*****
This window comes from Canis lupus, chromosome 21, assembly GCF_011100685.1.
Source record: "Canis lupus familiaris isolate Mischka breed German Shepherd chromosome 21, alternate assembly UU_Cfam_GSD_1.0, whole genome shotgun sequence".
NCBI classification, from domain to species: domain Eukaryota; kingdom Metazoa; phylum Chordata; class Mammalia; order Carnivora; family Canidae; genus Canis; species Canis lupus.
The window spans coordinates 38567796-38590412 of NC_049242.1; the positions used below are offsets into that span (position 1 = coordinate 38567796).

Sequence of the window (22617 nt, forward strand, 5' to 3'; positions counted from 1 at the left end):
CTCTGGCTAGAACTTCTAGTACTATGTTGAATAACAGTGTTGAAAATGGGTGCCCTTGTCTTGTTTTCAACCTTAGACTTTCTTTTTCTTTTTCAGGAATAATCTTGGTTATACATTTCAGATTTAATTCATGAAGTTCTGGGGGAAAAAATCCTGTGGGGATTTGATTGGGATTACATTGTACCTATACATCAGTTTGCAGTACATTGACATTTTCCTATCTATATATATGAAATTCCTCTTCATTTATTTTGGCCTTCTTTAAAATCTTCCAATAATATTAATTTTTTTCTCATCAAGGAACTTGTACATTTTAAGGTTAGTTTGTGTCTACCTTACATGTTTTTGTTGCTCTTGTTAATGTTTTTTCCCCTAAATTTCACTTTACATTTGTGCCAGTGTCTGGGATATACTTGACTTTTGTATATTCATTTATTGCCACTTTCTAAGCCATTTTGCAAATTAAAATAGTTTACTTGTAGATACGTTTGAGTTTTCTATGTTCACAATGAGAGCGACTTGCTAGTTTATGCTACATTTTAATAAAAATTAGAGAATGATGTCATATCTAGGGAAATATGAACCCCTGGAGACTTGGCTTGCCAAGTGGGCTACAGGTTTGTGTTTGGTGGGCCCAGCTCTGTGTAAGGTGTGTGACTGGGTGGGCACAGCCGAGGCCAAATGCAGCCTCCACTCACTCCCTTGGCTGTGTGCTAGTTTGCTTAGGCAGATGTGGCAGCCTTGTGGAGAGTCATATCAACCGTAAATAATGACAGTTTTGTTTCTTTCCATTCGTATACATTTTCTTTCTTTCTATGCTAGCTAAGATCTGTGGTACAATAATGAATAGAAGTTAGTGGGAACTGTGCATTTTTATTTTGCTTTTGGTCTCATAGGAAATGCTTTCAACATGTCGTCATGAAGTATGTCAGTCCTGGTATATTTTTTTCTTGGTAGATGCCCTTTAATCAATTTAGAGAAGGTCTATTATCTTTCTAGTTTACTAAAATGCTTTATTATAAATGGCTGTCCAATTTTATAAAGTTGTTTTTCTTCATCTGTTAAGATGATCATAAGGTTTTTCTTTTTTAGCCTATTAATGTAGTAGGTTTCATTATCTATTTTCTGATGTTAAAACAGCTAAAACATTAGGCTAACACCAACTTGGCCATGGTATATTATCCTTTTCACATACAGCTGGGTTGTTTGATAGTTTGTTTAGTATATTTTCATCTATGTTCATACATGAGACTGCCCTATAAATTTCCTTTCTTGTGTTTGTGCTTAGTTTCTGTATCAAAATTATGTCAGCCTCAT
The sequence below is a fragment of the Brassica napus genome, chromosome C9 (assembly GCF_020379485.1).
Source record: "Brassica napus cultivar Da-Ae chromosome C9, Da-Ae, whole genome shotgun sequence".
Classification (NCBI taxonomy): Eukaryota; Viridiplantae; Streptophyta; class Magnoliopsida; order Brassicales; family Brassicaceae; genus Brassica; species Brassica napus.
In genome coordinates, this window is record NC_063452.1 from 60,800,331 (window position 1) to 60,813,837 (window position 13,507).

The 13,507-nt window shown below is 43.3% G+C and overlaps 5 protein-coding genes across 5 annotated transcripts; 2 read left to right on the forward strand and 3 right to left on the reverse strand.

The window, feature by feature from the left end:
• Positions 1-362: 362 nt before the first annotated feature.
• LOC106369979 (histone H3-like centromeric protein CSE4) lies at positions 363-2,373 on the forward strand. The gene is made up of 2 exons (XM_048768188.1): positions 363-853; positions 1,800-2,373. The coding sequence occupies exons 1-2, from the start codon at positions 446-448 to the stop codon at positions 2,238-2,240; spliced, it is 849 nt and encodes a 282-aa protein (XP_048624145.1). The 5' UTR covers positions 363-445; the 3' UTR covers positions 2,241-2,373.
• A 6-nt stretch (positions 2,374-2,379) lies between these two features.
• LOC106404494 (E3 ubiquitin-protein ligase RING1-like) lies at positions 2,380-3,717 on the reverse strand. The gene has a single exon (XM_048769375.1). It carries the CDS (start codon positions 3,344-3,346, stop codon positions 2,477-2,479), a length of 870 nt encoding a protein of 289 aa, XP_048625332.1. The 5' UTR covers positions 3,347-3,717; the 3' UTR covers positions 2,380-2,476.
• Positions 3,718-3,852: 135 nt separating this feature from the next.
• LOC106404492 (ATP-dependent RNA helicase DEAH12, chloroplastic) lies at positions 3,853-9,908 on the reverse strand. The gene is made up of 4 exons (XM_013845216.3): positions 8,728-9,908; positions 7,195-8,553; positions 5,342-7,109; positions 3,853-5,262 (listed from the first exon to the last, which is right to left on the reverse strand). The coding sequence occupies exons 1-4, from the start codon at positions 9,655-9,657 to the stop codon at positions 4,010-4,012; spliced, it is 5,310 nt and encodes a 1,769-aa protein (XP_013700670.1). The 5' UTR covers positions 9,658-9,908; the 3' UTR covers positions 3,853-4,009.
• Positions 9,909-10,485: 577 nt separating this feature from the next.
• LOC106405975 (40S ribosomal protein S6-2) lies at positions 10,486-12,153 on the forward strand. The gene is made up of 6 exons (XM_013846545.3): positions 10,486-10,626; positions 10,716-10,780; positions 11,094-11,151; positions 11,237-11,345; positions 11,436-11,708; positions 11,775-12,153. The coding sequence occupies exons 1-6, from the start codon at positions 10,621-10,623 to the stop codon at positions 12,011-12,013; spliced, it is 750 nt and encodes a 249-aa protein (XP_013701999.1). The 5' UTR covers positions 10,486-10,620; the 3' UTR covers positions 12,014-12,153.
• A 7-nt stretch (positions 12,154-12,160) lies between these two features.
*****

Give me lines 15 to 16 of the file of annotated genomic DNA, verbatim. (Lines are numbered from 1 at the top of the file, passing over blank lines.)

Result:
• A 6-nt stretch (positions 2,374-2,379) lies between these two features.
• LOC106404494 (E3 ubiquitin-protein ligase RING1-like) lies at positions 2,380-3,717 on the reverse strand. The gene has a single exon (XM_048769375.1). It carries the CDS (start codon positions 3,344-3,346, stop codon positions 2,477-2,479), a length of 870 nt encoding a protein of 289 aa, XP_048625332.1. The 5' UTR covers positions 3,347-3,717; the 3' UTR covers positions 2,380-2,476.